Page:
As flawed human beings, it can be difficult to see beyond ourselves and understand each other intimately and compassionately. Being hampered by our limitations and the context of our past experience (or inexperience), we can be blind to each other even when we don’t want to be. Our failings can also blind us to ourselves, preventing us from reaching a deeper understanding below the surface of self-awareness.
~ John Justin David, from Parabola, October 26, 2020
Oh, the sweetness of realizing: I am not other than what I’m experiencing. I am this breathing. I am this moment, and it is changing, continually arising in the fountain of life.
~ Joanna Macy, World As Lover, World As Self
Hokusai says look carefully.
He says pay attention, notice.
He says keep looking, stay curious.
He says there is no end to seeing.
He says look forward to getting old.
He says keep changing,
you just get more who you really are.
He says get stuck, accept it, repeat
yourself as long as it is interesting.
He says keep doing what you love.
He says keep praying.
He says everyone of us is a child,
everyone of us is ancient,
everyone of us has a body.
He says everyone of us is frightened.
He says everyone of us has to find
a way to live with fear.
He says everything is alive–
shells, buildings, people, fish,
mountains, trees, wood is alive.
Water is alive.
Everything has its own life.
Everything lives inside us.
He says live with the world inside you.
He says it doesn’t matter if you draw,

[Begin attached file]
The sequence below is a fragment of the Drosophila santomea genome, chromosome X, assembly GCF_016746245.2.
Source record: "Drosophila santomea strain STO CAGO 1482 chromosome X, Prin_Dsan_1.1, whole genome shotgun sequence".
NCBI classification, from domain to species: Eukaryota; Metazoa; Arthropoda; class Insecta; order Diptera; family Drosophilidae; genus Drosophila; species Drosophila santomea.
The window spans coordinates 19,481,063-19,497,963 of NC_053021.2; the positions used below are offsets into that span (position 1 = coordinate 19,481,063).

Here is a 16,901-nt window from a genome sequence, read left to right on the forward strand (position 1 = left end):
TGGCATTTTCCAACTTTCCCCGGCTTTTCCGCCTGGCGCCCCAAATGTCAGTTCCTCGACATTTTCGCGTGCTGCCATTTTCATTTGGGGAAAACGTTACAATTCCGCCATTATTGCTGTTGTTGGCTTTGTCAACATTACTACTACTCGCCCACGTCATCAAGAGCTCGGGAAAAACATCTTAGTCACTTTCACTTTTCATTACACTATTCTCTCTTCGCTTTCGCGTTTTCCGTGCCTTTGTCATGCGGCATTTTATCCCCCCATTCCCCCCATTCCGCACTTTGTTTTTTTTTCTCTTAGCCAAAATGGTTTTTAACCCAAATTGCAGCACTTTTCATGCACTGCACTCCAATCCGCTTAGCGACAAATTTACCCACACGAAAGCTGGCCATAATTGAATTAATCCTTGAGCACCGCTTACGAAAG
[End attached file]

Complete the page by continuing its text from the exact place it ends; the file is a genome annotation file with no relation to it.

or write books. It doesn’t matter
if you saw wood, or catch fish.
It doesn’t matter if you sit at home
and stare at the ants on your veranda
or the shadows of the trees
and grasses in your garden.
It matters that you care.
It matters that you feel.
It matters that you notice.
It matters that life lives through you.
Contentment is life living through you.
Joy is life living through you.
Satisfaction and strength
is life living through you.
He says don’t be afraid.
Don’t be afraid.
Love, feel, let life take you by the hand.
Let life live through you.
~ Roger Keyes
The Wood is shining this morning.
Red. Gold and green. The leaves
Lie on the ground, or fall,
Or hang full of light in the air still.
Perfect in its rise and in its fall, it takes
The place it has been coming to forever.
It has not hastened here, or lagged.
See how surely it has sought itself,
Its roots passing lordly through the earth.
See how without confusion it is
All that it is, and how flawless
Its grace is. Running or walking, the way
Is the same. Be still. Be still.
~ Wendell Berry
This ancient Latin phrase loosely translates as “It is solved by walking.” A walk is a journey that requires very little — neither planning nor passport, neither ticket nor equipment. Nearly always at our disposal, a walk provides so much more than just a change of scenery. Walking has helped me decide what is wise and what is foolhardy, has made me fall in love with a place, has batted away my melancholy. Walking has helped me loosen the grip technology has on my life, giving me space and permission to disconnect from my devices that beg for my attention and feed my anxiety. Most of all, walking has nurtured my creativity as I struggle to give tangible form to abstract ideas.
~ Bonnie Smith Whitehouse, in the introduction to Afoot and Lighthearted: A Journal for Mindful Walking
Is giorra cabhair Dé ná an doras.
Divine help is closer than the door.
If you have a few moments, please watch Blessings, a short film, at Emergence Magazine. There are no ads, no spamming of any sort. It’s a beautiful reading of part of David Whyte’s Blessings poems.